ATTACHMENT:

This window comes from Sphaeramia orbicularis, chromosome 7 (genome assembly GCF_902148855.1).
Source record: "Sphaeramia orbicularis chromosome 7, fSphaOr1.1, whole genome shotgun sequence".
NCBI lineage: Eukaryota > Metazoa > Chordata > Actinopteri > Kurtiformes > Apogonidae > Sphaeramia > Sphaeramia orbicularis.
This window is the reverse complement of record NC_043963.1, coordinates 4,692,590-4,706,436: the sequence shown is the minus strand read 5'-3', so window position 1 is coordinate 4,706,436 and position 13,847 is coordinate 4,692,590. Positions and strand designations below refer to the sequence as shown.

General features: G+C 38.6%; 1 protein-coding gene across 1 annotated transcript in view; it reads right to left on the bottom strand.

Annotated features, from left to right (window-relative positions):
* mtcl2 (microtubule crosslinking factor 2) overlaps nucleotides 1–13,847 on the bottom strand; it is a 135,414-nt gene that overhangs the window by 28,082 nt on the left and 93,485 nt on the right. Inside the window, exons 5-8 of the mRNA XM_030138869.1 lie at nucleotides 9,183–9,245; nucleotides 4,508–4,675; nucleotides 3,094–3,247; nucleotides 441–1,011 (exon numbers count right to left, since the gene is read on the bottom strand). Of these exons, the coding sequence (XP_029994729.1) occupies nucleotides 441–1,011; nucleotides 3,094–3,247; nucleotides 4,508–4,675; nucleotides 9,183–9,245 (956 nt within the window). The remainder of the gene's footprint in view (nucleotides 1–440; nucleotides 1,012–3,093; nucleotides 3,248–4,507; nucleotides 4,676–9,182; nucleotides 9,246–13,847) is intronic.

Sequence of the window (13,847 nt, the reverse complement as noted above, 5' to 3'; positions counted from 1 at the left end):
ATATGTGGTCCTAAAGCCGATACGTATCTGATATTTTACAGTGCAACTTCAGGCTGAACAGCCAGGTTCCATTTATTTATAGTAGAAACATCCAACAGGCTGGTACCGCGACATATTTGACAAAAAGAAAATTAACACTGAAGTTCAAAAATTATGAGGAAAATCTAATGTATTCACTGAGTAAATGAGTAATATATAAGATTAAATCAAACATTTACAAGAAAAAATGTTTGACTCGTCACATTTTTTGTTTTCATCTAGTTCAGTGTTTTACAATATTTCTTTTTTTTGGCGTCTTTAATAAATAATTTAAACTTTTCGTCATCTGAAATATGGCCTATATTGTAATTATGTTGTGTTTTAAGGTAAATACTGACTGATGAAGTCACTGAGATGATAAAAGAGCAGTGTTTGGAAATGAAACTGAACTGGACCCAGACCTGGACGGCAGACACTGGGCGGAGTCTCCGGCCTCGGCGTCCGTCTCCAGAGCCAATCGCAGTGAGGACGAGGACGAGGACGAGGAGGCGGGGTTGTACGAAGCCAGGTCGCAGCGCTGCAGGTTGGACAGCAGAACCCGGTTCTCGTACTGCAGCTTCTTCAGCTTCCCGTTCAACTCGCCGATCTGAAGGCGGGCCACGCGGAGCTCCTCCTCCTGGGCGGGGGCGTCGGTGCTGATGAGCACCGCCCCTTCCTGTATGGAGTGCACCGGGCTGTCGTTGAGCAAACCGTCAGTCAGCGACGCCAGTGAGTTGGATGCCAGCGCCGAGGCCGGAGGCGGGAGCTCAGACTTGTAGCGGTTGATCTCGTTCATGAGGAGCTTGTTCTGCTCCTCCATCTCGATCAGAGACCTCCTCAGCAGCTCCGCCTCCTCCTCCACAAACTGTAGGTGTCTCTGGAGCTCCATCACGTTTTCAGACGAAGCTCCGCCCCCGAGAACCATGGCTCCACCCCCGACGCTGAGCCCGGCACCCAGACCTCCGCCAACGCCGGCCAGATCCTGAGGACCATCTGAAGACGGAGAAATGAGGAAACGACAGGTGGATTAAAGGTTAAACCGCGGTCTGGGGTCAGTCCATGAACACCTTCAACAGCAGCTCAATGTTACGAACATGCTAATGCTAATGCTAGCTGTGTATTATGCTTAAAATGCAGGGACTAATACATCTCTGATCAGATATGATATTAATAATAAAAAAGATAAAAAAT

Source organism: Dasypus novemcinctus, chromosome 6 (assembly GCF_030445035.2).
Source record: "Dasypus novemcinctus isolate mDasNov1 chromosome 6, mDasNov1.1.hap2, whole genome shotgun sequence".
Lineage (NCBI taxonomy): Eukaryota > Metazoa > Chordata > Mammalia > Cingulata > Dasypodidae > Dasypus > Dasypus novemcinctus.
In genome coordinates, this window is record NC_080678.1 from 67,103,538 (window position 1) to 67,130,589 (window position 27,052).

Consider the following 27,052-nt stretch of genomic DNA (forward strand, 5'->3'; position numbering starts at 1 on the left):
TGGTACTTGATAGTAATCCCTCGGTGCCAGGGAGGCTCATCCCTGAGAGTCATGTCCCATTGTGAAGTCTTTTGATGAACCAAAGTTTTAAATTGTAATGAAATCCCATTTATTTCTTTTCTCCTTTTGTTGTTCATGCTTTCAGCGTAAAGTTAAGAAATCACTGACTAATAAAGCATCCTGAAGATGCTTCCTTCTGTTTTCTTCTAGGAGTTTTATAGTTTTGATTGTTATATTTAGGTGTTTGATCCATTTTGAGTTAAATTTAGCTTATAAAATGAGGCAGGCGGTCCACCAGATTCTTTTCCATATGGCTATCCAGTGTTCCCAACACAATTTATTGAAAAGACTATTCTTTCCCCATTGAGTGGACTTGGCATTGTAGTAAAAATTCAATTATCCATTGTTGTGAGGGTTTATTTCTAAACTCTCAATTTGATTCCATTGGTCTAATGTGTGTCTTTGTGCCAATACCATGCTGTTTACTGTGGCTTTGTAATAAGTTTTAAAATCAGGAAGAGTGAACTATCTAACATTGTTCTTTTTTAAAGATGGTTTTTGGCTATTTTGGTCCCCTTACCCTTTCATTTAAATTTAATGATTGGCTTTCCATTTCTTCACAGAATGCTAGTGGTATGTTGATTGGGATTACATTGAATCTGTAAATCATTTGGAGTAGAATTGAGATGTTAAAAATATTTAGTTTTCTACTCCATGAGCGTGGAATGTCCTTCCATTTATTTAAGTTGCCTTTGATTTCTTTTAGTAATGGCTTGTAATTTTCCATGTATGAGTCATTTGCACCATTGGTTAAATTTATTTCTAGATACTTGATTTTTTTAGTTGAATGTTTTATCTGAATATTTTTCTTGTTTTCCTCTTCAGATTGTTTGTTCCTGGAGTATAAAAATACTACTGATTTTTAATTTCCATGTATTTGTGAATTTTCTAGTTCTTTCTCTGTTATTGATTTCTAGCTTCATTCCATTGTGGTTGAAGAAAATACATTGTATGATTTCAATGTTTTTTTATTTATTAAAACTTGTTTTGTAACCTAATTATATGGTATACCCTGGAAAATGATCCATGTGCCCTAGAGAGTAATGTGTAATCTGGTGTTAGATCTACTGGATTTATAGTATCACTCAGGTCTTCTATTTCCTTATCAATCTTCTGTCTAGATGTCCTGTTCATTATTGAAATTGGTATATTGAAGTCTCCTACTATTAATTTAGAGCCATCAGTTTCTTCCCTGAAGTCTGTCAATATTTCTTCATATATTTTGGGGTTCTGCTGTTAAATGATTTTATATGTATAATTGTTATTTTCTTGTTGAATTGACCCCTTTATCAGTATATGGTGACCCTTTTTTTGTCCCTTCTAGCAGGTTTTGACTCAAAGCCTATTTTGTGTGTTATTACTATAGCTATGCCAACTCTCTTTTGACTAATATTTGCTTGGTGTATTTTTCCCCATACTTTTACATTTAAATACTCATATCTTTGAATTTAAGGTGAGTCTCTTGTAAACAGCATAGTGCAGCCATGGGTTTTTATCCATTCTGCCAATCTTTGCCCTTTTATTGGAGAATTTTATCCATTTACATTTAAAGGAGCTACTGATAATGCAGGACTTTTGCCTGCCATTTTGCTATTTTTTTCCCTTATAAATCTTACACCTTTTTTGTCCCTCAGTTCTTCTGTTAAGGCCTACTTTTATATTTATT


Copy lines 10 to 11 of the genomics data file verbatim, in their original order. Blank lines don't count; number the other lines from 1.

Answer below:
Source organism: Dasypus novemcinctus, chromosome 6 (assembly GCF_030445035.2).
Source record: "Dasypus novemcinctus isolate mDasNov1 chromosome 6, mDasNov1.1.hap2, whole genome shotgun sequence".